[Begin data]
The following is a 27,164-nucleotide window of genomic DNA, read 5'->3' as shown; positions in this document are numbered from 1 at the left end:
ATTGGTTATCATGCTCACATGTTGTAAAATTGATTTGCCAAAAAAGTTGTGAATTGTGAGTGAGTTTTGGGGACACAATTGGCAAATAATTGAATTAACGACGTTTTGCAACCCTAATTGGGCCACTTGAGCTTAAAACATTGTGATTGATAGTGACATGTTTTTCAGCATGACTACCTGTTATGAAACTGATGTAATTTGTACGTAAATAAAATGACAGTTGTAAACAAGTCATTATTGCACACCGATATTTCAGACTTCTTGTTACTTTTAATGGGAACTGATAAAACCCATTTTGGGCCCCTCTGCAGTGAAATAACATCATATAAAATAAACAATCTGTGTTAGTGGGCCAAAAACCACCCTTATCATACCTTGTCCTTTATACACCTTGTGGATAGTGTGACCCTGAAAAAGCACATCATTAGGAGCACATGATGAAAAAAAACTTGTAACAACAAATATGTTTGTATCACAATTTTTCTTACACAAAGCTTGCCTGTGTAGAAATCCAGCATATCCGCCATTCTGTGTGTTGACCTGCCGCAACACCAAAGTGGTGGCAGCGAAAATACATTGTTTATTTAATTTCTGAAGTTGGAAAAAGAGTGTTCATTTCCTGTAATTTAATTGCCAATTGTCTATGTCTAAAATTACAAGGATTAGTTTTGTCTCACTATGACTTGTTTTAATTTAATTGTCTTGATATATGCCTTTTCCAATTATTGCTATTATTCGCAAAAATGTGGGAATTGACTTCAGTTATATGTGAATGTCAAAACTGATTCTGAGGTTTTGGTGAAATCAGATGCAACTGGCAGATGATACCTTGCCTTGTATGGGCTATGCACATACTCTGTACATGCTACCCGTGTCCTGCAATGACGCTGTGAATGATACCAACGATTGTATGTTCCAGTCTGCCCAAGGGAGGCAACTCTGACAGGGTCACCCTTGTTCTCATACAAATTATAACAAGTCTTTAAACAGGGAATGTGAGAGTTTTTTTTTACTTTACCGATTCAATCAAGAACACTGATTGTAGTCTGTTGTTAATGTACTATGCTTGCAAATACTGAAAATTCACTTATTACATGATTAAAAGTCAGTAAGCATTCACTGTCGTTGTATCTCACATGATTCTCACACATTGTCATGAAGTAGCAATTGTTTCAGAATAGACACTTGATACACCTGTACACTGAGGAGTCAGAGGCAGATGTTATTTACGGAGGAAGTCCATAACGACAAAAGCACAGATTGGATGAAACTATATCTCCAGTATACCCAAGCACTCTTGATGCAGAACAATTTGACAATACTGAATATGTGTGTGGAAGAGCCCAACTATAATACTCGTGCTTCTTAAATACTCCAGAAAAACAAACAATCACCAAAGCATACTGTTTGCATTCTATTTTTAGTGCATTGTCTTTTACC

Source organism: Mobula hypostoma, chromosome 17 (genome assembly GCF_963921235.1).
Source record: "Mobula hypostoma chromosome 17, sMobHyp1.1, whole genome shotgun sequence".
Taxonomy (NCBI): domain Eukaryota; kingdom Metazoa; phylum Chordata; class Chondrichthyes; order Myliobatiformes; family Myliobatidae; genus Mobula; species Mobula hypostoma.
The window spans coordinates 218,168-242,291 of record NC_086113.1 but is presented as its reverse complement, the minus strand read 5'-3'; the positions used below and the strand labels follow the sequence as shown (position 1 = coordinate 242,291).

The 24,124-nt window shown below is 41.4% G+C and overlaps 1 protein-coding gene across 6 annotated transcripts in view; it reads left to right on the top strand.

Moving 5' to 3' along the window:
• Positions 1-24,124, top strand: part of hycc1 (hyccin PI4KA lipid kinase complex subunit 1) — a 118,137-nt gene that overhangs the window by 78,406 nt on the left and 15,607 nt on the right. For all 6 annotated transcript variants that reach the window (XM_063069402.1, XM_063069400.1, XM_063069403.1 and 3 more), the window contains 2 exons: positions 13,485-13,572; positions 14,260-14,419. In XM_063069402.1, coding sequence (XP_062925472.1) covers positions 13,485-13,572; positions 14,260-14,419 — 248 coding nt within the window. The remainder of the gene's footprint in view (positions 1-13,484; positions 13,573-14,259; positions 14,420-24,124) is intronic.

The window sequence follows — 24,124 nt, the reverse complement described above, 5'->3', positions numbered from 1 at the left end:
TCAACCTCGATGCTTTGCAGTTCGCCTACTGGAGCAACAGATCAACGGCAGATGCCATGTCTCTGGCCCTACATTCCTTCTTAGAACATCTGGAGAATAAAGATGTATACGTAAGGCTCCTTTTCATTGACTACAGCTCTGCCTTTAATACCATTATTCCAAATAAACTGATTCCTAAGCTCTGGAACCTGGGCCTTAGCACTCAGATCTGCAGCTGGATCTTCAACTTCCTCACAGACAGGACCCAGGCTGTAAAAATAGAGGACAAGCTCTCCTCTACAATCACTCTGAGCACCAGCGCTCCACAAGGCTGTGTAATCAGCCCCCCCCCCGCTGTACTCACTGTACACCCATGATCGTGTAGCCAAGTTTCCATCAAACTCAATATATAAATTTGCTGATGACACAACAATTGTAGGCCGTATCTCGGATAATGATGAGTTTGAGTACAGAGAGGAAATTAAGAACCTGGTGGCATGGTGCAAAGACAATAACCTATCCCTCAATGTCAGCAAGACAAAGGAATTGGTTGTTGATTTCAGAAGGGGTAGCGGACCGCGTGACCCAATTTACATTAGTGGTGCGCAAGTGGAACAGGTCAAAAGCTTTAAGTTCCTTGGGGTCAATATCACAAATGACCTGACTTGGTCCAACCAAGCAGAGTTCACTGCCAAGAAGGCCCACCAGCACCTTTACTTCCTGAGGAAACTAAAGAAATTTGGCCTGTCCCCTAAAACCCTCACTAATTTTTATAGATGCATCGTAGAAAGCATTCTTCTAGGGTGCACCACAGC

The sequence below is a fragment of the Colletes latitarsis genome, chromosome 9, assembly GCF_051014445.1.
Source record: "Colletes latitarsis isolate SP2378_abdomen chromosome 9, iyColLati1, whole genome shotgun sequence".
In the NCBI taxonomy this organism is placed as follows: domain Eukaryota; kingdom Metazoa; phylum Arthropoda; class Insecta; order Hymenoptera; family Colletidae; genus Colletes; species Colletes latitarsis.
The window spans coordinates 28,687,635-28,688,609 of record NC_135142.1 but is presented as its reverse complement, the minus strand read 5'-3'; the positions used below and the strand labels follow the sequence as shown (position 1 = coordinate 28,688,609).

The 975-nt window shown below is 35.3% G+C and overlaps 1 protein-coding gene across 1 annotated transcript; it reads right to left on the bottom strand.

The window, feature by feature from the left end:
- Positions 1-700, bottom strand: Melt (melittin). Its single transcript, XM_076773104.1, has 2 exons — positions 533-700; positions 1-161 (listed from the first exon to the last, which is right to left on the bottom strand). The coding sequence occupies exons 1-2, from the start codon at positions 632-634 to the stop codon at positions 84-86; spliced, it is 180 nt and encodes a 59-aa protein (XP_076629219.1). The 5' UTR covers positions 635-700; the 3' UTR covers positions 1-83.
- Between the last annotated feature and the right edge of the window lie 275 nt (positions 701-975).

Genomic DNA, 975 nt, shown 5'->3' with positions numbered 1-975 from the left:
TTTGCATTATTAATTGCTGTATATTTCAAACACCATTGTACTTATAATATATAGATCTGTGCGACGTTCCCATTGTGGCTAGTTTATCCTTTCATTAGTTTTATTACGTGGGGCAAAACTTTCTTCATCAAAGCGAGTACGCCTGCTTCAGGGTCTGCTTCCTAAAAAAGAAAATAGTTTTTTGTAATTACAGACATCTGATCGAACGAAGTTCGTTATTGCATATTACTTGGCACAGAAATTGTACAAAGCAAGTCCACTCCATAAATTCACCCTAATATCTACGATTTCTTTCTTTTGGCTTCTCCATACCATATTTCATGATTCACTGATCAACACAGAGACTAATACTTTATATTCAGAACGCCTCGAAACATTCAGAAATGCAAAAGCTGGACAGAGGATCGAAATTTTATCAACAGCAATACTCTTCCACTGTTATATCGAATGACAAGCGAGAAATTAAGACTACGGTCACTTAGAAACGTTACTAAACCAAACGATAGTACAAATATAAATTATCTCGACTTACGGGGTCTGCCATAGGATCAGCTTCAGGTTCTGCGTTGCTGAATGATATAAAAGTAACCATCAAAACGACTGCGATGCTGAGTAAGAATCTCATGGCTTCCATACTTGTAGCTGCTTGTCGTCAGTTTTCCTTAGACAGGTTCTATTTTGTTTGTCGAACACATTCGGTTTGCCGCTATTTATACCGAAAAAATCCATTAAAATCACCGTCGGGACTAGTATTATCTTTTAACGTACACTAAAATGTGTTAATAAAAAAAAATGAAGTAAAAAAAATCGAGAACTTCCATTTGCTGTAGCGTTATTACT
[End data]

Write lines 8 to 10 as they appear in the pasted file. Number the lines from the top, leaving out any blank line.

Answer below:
Moving 5' to 3' along the window:
• Positions 1-24,124, top strand: part of hycc1 (hyccin PI4KA lipid kinase complex subunit 1) — a 118,137-nt gene that overhangs the window by 78,406 nt on the left and 15,607 nt on the right. For all 6 annotated transcript variants that reach the window (XM_063069402.1, XM_063069400.1, XM_063069403.1 and 3 more), the window contains 2 exons: positions 13,485-13,572; positions 14,260-14,419. In XM_063069402.1, coding sequence (XP_062925472.1) covers positions 13,485-13,572; positions 14,260-14,419 — 248 coding nt within the window. The remainder of the gene's footprint in view (positions 1-13,484; positions 13,573-14,259; positions 14,420-24,124) is intronic.

The window sequence follows — 24,124 nt, the reverse complement described above, 5'->3', positions numbered from 1 at the left end: